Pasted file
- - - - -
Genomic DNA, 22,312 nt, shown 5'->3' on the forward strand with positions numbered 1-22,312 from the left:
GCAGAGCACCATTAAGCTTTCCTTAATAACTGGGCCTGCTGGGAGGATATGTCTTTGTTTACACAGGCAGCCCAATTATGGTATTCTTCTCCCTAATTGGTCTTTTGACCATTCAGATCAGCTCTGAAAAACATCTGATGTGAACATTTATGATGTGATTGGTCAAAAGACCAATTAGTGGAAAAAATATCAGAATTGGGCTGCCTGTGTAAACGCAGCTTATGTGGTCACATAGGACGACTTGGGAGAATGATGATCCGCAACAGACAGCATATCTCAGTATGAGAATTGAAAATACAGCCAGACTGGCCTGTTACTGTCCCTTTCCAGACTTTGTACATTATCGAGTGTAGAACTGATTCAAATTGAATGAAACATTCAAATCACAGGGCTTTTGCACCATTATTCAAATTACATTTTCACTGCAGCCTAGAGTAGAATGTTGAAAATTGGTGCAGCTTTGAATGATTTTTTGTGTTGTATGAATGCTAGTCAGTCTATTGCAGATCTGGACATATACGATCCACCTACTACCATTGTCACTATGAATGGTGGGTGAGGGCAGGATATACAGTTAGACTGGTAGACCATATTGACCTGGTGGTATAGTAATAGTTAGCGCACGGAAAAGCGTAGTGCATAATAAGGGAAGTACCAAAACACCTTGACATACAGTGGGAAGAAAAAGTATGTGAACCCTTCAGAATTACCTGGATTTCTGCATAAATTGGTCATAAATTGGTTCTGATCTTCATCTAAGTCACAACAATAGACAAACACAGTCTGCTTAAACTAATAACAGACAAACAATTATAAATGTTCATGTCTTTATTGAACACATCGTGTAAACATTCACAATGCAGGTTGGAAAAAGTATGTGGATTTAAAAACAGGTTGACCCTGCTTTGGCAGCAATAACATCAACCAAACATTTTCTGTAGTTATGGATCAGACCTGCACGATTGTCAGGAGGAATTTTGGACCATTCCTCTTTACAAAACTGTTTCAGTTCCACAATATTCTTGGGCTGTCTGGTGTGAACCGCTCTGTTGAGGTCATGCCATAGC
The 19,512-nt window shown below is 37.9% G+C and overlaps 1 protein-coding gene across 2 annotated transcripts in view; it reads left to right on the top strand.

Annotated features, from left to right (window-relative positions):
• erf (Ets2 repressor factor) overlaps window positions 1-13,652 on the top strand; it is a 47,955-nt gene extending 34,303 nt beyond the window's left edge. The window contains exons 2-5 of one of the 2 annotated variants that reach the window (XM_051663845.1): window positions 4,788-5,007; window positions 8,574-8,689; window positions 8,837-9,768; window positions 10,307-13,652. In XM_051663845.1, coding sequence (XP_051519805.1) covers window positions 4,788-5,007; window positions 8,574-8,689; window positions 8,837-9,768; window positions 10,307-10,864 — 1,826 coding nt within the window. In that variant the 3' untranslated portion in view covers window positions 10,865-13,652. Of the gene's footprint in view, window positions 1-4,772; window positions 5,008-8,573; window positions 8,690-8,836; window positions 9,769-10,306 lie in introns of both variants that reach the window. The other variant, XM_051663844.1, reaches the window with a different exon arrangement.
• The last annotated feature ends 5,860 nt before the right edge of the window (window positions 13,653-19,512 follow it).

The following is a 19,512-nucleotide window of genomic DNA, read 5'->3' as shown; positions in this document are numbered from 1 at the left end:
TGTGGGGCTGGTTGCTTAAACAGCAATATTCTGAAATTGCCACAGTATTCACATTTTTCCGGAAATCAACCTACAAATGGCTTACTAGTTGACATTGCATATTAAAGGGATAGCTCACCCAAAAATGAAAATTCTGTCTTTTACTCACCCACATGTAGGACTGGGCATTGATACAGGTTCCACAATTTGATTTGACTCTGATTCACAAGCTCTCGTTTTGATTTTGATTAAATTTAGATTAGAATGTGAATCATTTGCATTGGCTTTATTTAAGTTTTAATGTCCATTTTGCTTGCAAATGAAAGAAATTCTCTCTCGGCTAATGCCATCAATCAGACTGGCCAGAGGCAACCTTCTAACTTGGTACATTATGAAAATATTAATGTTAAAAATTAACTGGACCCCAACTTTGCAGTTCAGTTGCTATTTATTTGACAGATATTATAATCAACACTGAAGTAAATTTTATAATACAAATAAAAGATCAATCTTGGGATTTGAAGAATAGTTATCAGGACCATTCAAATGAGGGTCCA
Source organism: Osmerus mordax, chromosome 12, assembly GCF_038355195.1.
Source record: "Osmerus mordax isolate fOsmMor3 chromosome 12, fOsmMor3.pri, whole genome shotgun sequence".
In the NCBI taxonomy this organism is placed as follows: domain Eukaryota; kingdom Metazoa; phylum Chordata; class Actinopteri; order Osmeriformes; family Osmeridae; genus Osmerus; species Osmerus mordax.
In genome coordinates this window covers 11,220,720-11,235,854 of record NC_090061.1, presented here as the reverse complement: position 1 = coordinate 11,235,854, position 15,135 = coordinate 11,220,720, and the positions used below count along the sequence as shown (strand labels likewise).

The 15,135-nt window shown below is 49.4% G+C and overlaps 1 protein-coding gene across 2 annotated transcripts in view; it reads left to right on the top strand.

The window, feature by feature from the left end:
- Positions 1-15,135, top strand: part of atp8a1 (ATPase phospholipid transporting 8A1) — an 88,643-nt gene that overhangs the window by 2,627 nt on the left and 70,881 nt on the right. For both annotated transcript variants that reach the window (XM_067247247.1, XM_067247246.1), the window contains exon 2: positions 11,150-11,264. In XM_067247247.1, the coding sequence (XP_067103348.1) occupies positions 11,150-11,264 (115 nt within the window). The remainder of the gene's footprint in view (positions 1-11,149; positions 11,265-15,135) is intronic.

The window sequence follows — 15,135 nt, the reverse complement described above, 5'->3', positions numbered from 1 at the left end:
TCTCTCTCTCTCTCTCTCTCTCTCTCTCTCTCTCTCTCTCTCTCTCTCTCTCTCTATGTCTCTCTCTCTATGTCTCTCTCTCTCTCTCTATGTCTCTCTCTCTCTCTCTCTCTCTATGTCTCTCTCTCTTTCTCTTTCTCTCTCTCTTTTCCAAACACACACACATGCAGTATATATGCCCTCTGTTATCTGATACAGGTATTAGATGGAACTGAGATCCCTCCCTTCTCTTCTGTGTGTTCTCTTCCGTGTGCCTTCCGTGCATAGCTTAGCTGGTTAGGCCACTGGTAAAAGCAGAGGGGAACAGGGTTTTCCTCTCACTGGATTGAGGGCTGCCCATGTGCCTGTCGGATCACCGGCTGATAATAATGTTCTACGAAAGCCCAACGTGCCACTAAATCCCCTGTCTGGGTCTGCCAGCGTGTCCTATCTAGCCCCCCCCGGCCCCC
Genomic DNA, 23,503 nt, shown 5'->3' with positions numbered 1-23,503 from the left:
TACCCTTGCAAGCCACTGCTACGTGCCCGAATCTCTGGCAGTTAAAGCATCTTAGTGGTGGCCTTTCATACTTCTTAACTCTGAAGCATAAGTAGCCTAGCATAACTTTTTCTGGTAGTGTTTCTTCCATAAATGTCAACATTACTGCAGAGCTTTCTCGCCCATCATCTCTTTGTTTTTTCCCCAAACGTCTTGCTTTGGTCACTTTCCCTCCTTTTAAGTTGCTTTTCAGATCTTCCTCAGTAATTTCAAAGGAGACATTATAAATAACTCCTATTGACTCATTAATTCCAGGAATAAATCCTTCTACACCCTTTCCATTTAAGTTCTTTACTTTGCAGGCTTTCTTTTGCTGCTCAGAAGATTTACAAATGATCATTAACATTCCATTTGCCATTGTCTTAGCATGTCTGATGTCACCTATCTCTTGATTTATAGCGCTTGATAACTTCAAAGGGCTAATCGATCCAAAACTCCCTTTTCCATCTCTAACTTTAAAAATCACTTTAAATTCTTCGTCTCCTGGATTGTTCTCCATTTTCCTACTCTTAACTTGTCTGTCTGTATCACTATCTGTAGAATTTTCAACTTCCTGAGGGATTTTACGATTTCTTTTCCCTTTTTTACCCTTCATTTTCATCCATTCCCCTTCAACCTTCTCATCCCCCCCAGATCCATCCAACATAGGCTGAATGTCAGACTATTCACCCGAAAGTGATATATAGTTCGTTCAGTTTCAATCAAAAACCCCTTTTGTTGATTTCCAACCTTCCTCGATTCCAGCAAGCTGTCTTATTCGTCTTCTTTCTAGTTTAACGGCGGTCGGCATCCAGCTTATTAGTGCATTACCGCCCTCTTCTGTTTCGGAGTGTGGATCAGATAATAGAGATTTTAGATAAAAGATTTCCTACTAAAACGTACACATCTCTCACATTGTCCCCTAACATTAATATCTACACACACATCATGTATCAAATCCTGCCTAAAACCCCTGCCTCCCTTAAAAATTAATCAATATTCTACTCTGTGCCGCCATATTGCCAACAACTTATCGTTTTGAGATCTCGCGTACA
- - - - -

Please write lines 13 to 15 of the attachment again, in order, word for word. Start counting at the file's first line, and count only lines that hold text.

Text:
The 15,135-nt window shown below is 49.4% G+C and overlaps 1 protein-coding gene across 2 annotated transcripts in view; it reads left to right on the top strand.

The window, feature by feature from the left end:
- Positions 1-15,135, top strand: part of atp8a1 (ATPase phospholipid transporting 8A1) — an 88,643-nt gene that overhangs the window by 2,627 nt on the left and 70,881 nt on the right. For both annotated transcript variants that reach the window (XM_067247247.1, XM_067247246.1), the window contains exon 2: positions 11,150-11,264. In XM_067247247.1, the coding sequence (XP_067103348.1) occupies positions 11,150-11,264 (115 nt within the window). The remainder of the gene's footprint in view (positions 1-11,149; positions 11,265-15,135) is intronic.